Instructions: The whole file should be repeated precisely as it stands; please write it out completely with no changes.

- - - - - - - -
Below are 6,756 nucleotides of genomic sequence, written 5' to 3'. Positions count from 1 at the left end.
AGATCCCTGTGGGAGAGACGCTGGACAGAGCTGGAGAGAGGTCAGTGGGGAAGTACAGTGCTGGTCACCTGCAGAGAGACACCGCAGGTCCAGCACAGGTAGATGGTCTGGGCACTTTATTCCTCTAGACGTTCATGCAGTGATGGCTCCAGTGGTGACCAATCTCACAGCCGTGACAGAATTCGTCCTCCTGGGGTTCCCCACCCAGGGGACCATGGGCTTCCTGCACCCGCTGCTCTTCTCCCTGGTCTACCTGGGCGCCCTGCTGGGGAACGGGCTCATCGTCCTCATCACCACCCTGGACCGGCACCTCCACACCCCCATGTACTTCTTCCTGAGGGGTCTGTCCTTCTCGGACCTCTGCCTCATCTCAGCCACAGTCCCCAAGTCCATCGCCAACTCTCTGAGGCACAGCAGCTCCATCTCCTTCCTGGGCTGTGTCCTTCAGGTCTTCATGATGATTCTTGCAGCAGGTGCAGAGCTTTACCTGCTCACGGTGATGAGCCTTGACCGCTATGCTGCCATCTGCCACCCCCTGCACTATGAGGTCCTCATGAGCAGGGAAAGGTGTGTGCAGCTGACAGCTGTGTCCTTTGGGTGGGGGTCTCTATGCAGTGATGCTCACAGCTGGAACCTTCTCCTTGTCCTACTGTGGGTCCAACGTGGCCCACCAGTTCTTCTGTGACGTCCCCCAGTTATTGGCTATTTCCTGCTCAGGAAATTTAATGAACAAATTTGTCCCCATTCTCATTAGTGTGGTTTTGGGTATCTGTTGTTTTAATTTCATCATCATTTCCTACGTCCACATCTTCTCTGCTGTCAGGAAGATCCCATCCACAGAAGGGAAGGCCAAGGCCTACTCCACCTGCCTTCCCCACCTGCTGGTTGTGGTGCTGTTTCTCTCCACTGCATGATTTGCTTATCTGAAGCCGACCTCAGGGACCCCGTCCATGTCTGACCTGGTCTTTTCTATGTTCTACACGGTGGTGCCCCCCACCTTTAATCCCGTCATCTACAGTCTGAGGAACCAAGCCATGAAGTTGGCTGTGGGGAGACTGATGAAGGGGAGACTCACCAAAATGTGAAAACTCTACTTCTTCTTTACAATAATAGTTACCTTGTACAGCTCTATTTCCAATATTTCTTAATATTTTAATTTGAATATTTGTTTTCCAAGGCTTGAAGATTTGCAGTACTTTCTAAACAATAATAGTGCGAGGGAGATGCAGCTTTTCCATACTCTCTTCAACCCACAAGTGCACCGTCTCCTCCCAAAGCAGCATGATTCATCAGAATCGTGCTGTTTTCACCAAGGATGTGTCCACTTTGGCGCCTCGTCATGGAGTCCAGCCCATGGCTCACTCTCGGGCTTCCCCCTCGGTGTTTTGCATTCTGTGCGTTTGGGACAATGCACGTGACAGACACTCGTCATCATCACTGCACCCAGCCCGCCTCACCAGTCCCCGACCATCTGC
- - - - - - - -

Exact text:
Below are 6,756 nucleotides of genomic sequence, written 5' to 3'. Positions count from 1 at the left end.
AGATCCCTGTGGGAGAGACGCTGGACAGAGCTGGAGAGAGGTCAGTGGGGAAGTACAGTGCTGGTCACCTGCAGAGAGACACCGCAGGTCCAGCACAGGTAGATGGTCTGGGCACTTTATTCCTCTAGACGTTCATGCAGTGATGGCTCCAGTGGTGACCAATCTCACAGCCGTGACAGAATTCGTCCTCCTGGGGTTCCCCACCCAGGGGACCATGGGCTTCCTGCACCCGCTGCTCTTCTCCCTGGTCTACCTGGGCGCCCTGCTGGGGAACGGGCTCATCGTCCTCATCACCACCCTGGACCGGCACCTCCACACCCCCATGTACTTCTTCCTGAGGGGTCTGTCCTTCTCGGACCTCTGCCTCATCTCAGCCACAGTCCCCAAGTCCATCGCCAACTCTCTGAGGCACAGCAGCTCCATCTCCTTCCTGGGCTGTGTCCTTCAGGTCTTCATGATGATTCTTGCAGCAGGTGCAGAGCTTTACCTGCTCACGGTGATGAGCCTTGACCGCTATGCTGCCATCTGCCACCCCCTGCACTATGAGGTCCTCATGAGCAGGGAAAGGTGTGTGCAGCTGACAGCTGTGTCCTTTGGGTGGGGGTCTCTATGCAGTGATGCTCACAGCTGGAACCTTCTCCTTGTCCTACTGTGGGTCCAACGTGGCCCACCAGTTCTTCTGTGACGTCCCCCAGTTATTGGCTATTTCCTGCTCAGGAAATTTAATGAACAAATTTGTCCCCATTCTCATTAGTGTGGTTTTGGGTATCTGTTGTTTTAATTTCATCATCATTTCCTACGTCCACATCTTCTCTGCTGTCAGGAAGATCCCATCCACAGAAGGGAAGGCCAAGGCCTACTCCACCTGCCTTCCCCACCTGCTGGTTGTGGTGCTGTTTCTCTCCACTGCATGATTTGCTTATCTGAAGCCGACCTCAGGGACCCCGTCCATGTCTGACCTGGTCTTTTCTATGTTCTACACGGTGGTGCCCCCCACCTTTAATCCCGTCATCTACAGTCTGAGGAACCAAGCCATGAAGTTGGCTGTGGGGAGACTGATGAAGGGGAGACTCACCAAAATGTGAAAACTCTACTTCTTCTTTACAATAATAGTTACCTTGTACAGCTCTATTTCCAATATTTCTTAATATTTTAATTTGAATATTTGTTTTCCAAGGCTTGAAGATTTGCAGTACTTTCTAAACAATAATAGTGCGAGGGAGATGCAGCTTTTCCATACTCTCTTCAACCCACAAGTGCACCGTCTCCTCCCAAAGCAGCATGATTCATCAGAATCGTGCTGTTTTCACCAAGGATGTGTCCACTTTGGCGCCTCGTCATGGAGTCCAGCCCATGGCTCACTCTCGGGCTTCCCCCTCGGTGTTTTGCATTCTGTGCGTTTGGGACAATGCACGTGACAGACACTCGTCATCATCACTGCACCCAGCCCGCCTCACCAGTCCCCGACCATCTGC